One of the things I’m working on is learning how to listen better. What does that mean? Well, I’ve got it down to a list of habits I want to break and skills to develop.
Habits to break
- Doing that thing where you’re really just waiting for your turn to speak. This is where it starts. What does just listening to someone feel like?
- Interrupting, even if it’s because I’m so interested in what you’re saying, and have something to add that I feel sure you’ll be happy, relieved, excited to hear
- Taking it for granted that I actually know anything about your view of things, or what interests you and why, what worries you, excites you, or just plain turns you off. The odds are our relationship has gone deep or long enough for that. And, anyway, if I wasn’t such a good listener before, I am probably projecting my ideas all over you.
I know. This is gonna take some doing.
It came up first on a personal note, when I began noticing that I was having a hard time communicating at work, with family, and with friends. It didn’t feel like we were on the same page. Hardly ever. And when it did feel like it, I’d find out later that that page wasn’t what I thought it was. I used to think that I was having a hard time getting things done with a slew of external factors governing whether things were working, but lately, I’ve decided that it’s because I’m just not very good at listening. I’m habitually doing those things I listed above (worth re-reading) and not actually hearing people. And that throws off my expectations, and sets me up for misunderstandings, mis-alignments and generally walking into walls.
Then, as I turned to work on this idea of creating space for conversations we don’t usually get to have, I saw that while it seemed like I was in touch with what mattered to women, the only research I had done was via the questionnaires I formulated in the first phase of the project, and conversations I had with women here and there—both would be steeped in my biases as I hadn’t begun to think critically about my capacity to listen, much less to work on it.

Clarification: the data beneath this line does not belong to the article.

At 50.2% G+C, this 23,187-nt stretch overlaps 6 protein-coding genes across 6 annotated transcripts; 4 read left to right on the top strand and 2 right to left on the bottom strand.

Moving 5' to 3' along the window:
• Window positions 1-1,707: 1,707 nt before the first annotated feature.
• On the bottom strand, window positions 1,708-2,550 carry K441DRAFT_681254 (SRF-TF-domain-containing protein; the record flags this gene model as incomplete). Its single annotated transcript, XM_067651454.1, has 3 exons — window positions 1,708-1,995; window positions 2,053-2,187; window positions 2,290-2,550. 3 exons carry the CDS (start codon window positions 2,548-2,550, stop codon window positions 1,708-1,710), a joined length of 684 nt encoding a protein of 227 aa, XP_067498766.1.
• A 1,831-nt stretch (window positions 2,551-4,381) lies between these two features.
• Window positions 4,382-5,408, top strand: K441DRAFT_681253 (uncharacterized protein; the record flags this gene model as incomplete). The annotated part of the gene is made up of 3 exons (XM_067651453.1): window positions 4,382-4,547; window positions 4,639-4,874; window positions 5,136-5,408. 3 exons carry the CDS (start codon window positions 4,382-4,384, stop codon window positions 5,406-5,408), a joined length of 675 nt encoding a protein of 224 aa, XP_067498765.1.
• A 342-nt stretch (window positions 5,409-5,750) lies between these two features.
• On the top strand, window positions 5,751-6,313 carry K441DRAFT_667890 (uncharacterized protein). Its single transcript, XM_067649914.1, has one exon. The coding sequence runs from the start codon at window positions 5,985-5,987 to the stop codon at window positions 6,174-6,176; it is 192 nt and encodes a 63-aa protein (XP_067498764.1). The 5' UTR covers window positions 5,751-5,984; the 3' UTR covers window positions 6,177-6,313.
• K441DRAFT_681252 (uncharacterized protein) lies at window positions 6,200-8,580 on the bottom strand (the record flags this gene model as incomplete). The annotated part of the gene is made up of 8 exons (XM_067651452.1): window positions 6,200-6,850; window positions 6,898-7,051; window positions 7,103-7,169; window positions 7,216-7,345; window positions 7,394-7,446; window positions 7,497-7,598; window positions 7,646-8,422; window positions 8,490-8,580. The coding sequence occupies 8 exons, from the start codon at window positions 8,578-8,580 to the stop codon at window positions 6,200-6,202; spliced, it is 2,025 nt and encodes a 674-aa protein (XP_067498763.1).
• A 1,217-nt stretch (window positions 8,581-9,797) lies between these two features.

Skills to learn
- Developing empathy—Cognitive empathy vs emotional empathy. With cognitive empathy (you don’t need to agree, but) you’re consciously cultivating understanding of other perspectives. It takes learning and practice to do this. Because of all the biases. Emotional empathy is where you support someone through what they’re feeling. In this, I’m focusing in on connecting through understanding vs through recognizing and accepting another’s emotional state. That’s emotional empathy and what we usually think (I think!) when we talk about empathy. This is about really seeing (hearing) each other as we are. Not easy through all the noise in my head.
- Listening sessions—Non-directed interviews, open-ended conversations. I’m shooting for a few conversations/week and kicking this off later this month. If you’d like to get in on that, let me know. You don’t have to have attended a vagina vérité exhibition to participate.
- Mental model diagramming—In product development (or service offering) terms, this is a way of deeply understanding your problem space by documenting what your people think, feel and care about. By your people, I mean the ones you want to serve and support with what you make or provide. It’s where you come to understand—independent of them becoming customers, what matters to your people? What are they trying to do that your offering helps them do? Not how do they use or feel about your product. How do they think; what do they feel, and what are the underlying principles guide them as they aim at an intent or purpose? One larger and more personal than what your product or service covers. The mental model diagram is a method for making a visual map of the content provided in listening sessions, and where we’ll be able to view the women’s bodylife landscape generated directly from your voices.
I’ve just started working on this, and in addition to being pretty excited about it for how it will no doubt change me personally, I just know this is the way forward for what vagina vérité can become.
We need access to each other’s experiences: women’s bodylife stories, information and services. It needs to be easy, safe and universally accessible. Don’t you think?